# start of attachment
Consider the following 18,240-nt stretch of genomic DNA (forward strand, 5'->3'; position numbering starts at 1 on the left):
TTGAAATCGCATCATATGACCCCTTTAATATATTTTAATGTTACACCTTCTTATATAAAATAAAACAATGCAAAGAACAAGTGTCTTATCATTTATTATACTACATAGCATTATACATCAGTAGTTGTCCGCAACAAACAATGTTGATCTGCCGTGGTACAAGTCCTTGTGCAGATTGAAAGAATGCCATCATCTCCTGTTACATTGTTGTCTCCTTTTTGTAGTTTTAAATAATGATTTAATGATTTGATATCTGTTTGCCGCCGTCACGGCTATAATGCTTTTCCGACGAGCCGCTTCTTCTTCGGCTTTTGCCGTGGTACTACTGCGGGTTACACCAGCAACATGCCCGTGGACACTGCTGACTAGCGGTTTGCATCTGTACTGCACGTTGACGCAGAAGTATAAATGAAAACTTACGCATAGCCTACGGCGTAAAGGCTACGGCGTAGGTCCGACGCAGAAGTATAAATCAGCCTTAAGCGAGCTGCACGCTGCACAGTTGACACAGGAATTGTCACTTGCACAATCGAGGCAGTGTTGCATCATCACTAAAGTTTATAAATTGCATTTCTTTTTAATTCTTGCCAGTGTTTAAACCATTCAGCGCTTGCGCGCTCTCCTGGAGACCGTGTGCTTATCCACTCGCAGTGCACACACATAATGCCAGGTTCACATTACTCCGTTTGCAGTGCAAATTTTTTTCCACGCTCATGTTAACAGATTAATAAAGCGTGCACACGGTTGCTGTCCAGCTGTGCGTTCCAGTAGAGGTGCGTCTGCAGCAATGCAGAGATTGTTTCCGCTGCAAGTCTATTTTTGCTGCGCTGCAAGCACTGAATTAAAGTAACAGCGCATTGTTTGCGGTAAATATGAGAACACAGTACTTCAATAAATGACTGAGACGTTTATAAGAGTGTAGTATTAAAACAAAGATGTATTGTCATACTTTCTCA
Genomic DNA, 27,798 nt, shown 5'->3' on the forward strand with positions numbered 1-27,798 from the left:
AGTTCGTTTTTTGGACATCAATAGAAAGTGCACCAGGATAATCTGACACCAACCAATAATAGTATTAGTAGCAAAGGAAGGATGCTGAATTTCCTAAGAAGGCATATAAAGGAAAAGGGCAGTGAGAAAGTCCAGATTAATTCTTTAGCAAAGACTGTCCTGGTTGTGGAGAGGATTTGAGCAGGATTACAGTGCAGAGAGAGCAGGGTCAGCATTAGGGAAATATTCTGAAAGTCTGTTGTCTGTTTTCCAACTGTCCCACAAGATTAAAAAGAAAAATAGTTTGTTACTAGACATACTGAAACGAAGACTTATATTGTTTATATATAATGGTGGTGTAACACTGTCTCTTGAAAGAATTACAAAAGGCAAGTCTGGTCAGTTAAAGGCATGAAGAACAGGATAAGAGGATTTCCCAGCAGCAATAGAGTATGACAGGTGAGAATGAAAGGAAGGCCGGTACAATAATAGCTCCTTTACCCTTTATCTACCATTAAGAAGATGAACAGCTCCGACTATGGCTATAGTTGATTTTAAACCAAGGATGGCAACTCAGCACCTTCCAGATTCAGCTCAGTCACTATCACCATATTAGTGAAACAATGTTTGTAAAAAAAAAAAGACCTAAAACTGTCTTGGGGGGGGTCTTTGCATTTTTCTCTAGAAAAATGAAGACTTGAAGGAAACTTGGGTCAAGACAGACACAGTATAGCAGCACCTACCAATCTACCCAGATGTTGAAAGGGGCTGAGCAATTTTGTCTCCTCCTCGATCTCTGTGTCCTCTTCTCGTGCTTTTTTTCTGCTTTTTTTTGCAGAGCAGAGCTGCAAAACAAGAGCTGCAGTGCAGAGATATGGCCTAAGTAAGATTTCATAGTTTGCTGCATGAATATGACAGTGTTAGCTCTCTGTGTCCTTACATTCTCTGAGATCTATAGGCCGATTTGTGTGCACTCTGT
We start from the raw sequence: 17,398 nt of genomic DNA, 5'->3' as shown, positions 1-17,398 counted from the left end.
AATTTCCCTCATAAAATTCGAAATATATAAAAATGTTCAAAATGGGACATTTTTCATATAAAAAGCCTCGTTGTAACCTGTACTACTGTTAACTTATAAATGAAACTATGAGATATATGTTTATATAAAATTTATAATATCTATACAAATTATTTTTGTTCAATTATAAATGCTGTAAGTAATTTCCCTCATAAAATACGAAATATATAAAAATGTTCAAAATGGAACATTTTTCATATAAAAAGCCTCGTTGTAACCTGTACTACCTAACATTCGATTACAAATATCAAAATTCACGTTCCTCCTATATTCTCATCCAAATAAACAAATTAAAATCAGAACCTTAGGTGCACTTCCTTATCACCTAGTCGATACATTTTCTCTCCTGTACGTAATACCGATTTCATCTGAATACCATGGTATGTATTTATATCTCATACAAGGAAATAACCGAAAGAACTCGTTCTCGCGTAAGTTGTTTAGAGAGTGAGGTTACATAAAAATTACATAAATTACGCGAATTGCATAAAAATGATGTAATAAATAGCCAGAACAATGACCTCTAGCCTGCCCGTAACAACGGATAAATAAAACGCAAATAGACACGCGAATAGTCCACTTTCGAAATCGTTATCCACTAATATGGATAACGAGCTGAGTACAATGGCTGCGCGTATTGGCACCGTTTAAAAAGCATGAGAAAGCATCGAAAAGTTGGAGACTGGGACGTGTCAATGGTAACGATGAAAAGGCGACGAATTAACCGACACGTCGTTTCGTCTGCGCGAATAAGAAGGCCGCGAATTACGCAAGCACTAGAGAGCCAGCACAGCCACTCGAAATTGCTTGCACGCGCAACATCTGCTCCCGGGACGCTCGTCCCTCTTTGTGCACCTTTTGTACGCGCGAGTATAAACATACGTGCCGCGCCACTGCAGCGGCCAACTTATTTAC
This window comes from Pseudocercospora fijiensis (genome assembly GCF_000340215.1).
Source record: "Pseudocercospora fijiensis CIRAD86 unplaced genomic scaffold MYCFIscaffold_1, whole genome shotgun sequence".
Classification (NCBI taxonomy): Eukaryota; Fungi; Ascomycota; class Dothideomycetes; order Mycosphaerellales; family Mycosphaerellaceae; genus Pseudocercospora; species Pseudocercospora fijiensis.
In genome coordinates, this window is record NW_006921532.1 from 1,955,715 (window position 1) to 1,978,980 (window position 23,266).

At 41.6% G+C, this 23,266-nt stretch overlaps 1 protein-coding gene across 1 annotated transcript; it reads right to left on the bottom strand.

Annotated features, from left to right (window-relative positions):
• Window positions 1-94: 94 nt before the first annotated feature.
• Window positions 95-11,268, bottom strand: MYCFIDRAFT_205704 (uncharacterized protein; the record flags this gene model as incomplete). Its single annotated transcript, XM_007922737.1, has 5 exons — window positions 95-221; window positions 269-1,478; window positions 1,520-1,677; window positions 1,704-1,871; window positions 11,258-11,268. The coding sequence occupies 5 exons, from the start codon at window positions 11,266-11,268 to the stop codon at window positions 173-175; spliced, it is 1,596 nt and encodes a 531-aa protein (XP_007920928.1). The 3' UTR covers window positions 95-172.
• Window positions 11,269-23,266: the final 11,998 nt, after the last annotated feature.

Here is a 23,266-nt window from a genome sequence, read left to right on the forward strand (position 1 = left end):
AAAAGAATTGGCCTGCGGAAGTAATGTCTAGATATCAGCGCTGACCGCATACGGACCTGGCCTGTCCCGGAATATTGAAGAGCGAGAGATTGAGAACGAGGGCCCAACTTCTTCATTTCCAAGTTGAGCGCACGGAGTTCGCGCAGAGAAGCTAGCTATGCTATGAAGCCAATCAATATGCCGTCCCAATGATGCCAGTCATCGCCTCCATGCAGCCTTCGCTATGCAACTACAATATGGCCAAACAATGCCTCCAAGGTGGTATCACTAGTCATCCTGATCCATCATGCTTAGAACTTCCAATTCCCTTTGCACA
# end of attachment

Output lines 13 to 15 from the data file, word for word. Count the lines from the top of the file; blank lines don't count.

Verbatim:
• Window positions 1-94: 94 nt before the first annotated feature.
• Window positions 95-11,268, bottom strand: MYCFIDRAFT_205704 (uncharacterized protein; the record flags this gene model as incomplete). Its single annotated transcript, XM_007922737.1, has 5 exons — window positions 95-221; window positions 269-1,478; window positions 1,520-1,677; window positions 1,704-1,871; window positions 11,258-11,268. The coding sequence occupies 5 exons, from the start codon at window positions 11,266-11,268 to the stop codon at window positions 173-175; spliced, it is 1,596 nt and encodes a 531-aa protein (XP_007920928.1). The 3' UTR covers window positions 95-172.
• Window positions 11,269-23,266: the final 11,998 nt, after the last annotated feature.